Anchoring Your SUP
Another great way to take a break is by anchoring your SUP. Or, maybe even better, this can be especially helpful if you’re in a perfect fishing spot and you don’t want to stray too far away from it. Either way, it is certainly nice to have the option.
Personal Floatation Device (PFD)
Just like a leash, a PFD is a must. Trust us, you never want to be in a situation where you need a PFD and don’t have one. What’s more, this is especially true if you fall into the water unexpectedly; even more so if the water is colder than you’re expecting, as this can cause incapacitation, shock, hypothermia, etc. Suffice it to say, always wear a PFD.
What to Do When You’re Out on the Water
While the rest is relatively intuitive, we do have a few recommendations on what to do when you’re out on the water.
Master Basic SUP-ing
First, a quick disclaimer: before you add activities like fishing to your SUP repertoire, please be sure to master basic SUP-ing first. All SUP activities—including fishing—require a good amount of balance, comfortability, etc. While this may sound questionable on the surface, think of it this way: if you get a huge fish on the line, are you ready to haul it in on top of a probably-wobbly board? That said, make sure you’re fully prepared for all types of basic SUP scenarios before you add more to the equation. After all, you don’t want to lose a big catch because of it! As for how to get more comfortable and confident on your board, we recommend some practice paddles. For these, simply get on the water, do some turns, walk around on top of your board, and keep at it until you feel like you have a good handle on everything. Once you do, you’ll be more than ready for a practice session of SUP fishing.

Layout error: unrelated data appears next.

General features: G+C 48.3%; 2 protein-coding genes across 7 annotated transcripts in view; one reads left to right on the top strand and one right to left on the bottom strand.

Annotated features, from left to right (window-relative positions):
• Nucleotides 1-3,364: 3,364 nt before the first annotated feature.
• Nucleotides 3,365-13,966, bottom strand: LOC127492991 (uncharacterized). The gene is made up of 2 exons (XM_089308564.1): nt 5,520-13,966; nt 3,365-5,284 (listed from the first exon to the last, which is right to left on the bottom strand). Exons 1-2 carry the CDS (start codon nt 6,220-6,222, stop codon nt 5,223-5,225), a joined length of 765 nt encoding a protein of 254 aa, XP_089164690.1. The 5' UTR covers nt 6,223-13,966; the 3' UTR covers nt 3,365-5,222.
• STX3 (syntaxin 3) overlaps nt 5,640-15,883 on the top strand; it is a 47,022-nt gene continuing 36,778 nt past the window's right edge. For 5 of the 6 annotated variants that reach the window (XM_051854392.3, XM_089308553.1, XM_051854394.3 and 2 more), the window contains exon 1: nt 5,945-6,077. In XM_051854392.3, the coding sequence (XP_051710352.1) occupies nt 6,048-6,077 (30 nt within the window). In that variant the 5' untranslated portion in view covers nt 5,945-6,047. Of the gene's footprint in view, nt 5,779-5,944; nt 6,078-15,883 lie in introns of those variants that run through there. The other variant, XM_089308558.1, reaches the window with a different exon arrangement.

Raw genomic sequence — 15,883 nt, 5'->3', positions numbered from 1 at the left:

A Practice Session of SUP Fishing
When you feel as though you’re ready for a practice session of SUP fishing, go through our list above, pack your gear, pick a place to try it out, head over there, inflate your board, load it up with all of your accessories, and get out there on the water. This practical experience will be good to see what it’s like with some extra weight on the board, how it might affect your balance, how you may need to paddle differently in certain situations, etc.
Practice Casting and Reeling In
If you’re feeling good about everything, then practice your casting! After all, that’s the first step towards catching some real fish. Furthermore, it’s very important that you’re comfortable with casting and reeling in your lure or hook without snagging your iSUP. Luckily, our signature Atoll Boards are thick enough that the only way you could poke a hole in them is on purpose, so that’s one less thing to worry about while you’re out there.
Control Your Paddle
Finally, check out this informative video below. In it, an SUP fishing expert explains a way in which you can masterfully switch between paddling and fishing without constantly bending, crouching, and moving around. With it, you can do more fishing and less legwork. And, after all, isn’t that the whole point? To have as much fishing time as possible? Check it out below!
Contact Our Team at Atoll Boards
We hope you enjoyed learning all about how to go fishing on an inflatable stand-up paddle board! For more information on this or anything else, please feel free to contact our team at Atoll Boards. To do so, simply give us a call at 877-698-8581 or send us an email at email@example.com. For wholesale inquiries, interested parties can email us at firstname.lastname@example.org. In any case, we would be more than happy to help you in any way we can. Until next time!